US Hybrid executes global fuel cell technology licensing agreement with United Technologies
28 January 2014
US Hybrid Corporation, a global supplier of medium- and heavy-duty electric and hybrid powertrain power conversion components, executed a global licensing agreement with United Technologies Corporation (UTC) to commercialize UTC’s proven Proton Exchange Membrane (PEM) fuel cell technologies.
US Hybrid has been a key supplier of “balance of plant” components such as cathode air blowers, DI pumps and power converters to UTC and other fuel cell suppliers for over a decade. US Hybrid will now be adding fuel cell production to its core competencies of system design, integration and operation of fuel cell buses, trucks, military and specialty vehicles, as well as supporting fuel cells with component electronics.
The announcement follows news of US Hybrid’s recently awarded Federal Transit Administration (FTA) contract to build the next generation of cost-effective fuel cells for transit buses. CALSTART administers the project for the FTA. (Earlier post.) The licensing agreement advances US Hybrid’s strategy to become the leading provider of integrated fuel cell power systems for transit buses, commercial trucks and off-road vehicles worldwide.
This proven PEM fuel cell technology has accumulated millions of miles of revenue transit service with no cell stack failures to date. US Hybrid is committed to improving upon this technology to manufacture a commercially-viable, integrated fuel cell power system to enable the Americas, Europe and Asia to meet their GHG reduction goals.—US Hybrid President and CEO, Dr. Abas Goodarzi
In late 2012, after investing in the technology for more than 40 years with industry leading technological advancements and a proven track record of reliable systems in real world use, UTC elected to license its fuel cell technology. US Hybrid was selected to continue UTC’s contract under the FTA’s National Fuel Cell Bus Program (NFCB), and will fabricate, integrate, test and validate the next generation high-powered fuel cells to commercialize the technology for transit use.
US Hybrid has established operations in South Windsor, Connecticut, where the company will complete the development, fabrication and validation of the fuel cell power plant with additional technical and management support from their Torrance, California headquarters and the Magmotor team in Worcester, Massachusetts.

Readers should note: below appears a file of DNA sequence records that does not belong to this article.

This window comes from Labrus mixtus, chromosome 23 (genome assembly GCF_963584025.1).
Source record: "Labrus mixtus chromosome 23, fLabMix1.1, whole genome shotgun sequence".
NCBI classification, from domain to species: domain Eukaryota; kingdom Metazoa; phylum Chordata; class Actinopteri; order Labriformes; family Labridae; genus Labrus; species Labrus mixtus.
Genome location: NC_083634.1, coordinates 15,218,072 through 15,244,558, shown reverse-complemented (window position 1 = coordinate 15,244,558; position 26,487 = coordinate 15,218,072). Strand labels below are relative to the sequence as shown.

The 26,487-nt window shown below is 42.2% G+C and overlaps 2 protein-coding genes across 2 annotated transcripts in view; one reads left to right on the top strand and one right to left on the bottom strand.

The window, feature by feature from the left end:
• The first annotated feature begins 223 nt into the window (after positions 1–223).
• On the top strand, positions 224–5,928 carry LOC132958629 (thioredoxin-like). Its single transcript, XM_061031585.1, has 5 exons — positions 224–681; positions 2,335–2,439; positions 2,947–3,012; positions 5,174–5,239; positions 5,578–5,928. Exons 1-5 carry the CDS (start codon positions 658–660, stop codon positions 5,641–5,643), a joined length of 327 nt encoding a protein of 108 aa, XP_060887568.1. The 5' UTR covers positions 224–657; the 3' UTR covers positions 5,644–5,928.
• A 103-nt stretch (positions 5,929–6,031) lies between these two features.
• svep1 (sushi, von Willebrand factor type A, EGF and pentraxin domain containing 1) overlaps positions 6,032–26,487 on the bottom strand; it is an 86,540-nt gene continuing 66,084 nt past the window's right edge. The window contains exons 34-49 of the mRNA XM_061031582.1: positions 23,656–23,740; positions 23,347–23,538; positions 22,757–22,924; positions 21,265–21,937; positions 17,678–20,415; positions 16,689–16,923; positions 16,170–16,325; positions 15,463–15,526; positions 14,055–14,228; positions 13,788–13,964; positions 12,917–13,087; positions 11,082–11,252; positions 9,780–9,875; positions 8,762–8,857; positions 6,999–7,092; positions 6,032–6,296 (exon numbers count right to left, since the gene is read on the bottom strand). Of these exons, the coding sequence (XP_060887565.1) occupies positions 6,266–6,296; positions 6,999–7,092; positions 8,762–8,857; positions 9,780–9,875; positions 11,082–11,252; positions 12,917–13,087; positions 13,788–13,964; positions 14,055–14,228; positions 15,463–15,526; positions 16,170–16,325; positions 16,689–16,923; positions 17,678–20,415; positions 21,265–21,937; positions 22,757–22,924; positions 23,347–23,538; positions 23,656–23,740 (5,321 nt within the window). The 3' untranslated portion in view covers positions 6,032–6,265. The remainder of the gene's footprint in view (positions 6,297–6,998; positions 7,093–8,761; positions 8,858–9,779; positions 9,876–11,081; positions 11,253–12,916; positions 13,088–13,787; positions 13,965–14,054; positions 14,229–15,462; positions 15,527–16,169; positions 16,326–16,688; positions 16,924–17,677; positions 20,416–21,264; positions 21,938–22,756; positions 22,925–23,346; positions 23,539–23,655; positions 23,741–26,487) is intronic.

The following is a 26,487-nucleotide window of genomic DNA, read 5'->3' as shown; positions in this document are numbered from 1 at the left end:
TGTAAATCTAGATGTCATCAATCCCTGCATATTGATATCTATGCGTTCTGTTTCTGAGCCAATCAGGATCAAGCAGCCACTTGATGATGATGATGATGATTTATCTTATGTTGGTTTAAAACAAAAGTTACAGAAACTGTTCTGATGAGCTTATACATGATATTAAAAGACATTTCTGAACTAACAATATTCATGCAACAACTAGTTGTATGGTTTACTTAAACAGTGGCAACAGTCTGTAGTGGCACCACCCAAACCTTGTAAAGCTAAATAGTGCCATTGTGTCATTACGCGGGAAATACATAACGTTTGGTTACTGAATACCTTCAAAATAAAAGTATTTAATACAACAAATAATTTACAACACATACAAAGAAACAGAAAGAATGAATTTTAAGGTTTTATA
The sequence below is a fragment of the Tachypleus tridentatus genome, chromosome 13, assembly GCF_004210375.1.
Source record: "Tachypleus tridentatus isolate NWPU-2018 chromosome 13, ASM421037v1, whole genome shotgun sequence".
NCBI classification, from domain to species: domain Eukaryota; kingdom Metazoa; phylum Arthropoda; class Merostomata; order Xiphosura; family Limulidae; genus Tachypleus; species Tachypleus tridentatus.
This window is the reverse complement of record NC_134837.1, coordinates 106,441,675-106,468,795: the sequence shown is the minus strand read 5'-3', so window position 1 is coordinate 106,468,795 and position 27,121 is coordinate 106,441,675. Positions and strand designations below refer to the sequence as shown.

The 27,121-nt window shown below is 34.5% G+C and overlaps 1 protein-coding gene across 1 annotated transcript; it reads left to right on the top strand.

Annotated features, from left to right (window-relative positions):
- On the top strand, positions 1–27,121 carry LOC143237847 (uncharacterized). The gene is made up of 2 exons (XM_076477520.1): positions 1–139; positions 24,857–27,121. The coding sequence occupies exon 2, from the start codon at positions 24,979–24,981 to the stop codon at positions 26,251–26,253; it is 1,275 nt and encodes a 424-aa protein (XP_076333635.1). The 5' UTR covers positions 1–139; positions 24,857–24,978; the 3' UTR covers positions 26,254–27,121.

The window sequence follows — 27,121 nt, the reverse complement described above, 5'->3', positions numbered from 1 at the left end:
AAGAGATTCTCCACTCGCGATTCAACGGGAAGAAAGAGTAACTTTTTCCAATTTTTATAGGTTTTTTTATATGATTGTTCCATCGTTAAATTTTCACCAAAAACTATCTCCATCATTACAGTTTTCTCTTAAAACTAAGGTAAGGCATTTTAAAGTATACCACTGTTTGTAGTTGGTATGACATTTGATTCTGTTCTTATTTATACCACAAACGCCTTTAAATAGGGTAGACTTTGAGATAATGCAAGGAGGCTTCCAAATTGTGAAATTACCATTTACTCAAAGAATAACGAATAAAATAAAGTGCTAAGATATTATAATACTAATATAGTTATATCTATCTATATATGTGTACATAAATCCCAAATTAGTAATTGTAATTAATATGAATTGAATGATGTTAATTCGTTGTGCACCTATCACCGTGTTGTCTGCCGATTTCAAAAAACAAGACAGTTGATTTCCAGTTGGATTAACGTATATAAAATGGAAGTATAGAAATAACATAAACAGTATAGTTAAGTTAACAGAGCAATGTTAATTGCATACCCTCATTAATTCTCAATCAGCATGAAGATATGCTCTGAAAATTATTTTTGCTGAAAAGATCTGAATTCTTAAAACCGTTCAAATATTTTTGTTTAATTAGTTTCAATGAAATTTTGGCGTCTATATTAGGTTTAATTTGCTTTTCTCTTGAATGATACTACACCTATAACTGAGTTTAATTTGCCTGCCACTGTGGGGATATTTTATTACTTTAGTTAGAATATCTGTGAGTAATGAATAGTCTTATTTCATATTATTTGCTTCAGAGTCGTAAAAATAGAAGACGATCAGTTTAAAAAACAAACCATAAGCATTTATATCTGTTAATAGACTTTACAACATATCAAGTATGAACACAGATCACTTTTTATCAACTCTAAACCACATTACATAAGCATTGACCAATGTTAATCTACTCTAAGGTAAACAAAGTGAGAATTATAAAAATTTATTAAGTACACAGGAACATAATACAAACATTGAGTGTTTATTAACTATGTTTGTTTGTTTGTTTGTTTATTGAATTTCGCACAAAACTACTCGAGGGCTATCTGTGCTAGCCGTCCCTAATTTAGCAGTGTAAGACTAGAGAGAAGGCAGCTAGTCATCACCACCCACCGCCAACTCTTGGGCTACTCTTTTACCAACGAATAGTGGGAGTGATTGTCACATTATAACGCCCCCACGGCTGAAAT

This agreement will allow the transfer of technology from UTC to a rapidly growing business. US Hybrid is committed to bringing fuel cell technology to the commercial vehicle market, and we look forward to seeing what they can do now that they have this license.—John Boesel, President and CEO of CALSTART
More should be done to promote and accelerate the use of FCs for heavier vehicles such as large cargo trucks, intercity and city large buses, locomotives, heavy machinery, ships and military vehicles.
An extra $20K to $40K for those large vehicles could be more easily managed.
Installing H2 stations every 200 miles or so on major highways and at bus-truck depots would not be as major challenge. One single week without (oil wars) would almost do it.
Posted by: HarveyD | 28 January 2014 at 07:56 AM
If you use the word "should" some people might get upset because they believe the market system will determine what is worth doing is ALL cases. It does not matter that it is good for the country or its people.
Posted by: SJC | 28 January 2014 at 08:20 AM
@SJC...China's evolution is been done about 4 to 6 times faster than we did it because it is mostly directed to move in the proper directions.
By doing so, China can do many changes much faster and at lower cost. There are 1001 examples where it was done.
The market system is good but it (often) has too many limitations because, in the first place, it has to provide huge profits for the 3% regardless of what is good for the country or its people. The Federal and States authorities are not free to pass and apply laws to benefit 'the people' because they need $B from the 3% to get elected. One way to stop that would be to limit individual contributions to $100 and group-firms direct or indirect contributions to $500 or so.
Posted by: HarveyD | 28 January 2014 at 12:36 PM
The market system is fine for many things, but not for ALL things, that is where ideology gets in the way. The government does what the private sector can not or will not do, but needs to be done.
The market forces will not always do what needs to be done but what is most profitable. If some make the leap that what is most profitable is the ONLY thing worth doing, they miss the point all together.
Posted by: SJC | 28 January 2014 at 01:11 PM
If it is not profitable, the market dictates outsourcing, closure or Chapter 11 regardless if it is good or bad for the people?
People (the 97%) do not decide what is or will be done any more. Come voting day, the people will be told 1001+ times for who they should vote for and they will do so. It doesn't really matter who gets elected because they will do what the paying hands will tell them to do.
Posted by: HarveyD | 30 January 2014 at 12:13 PM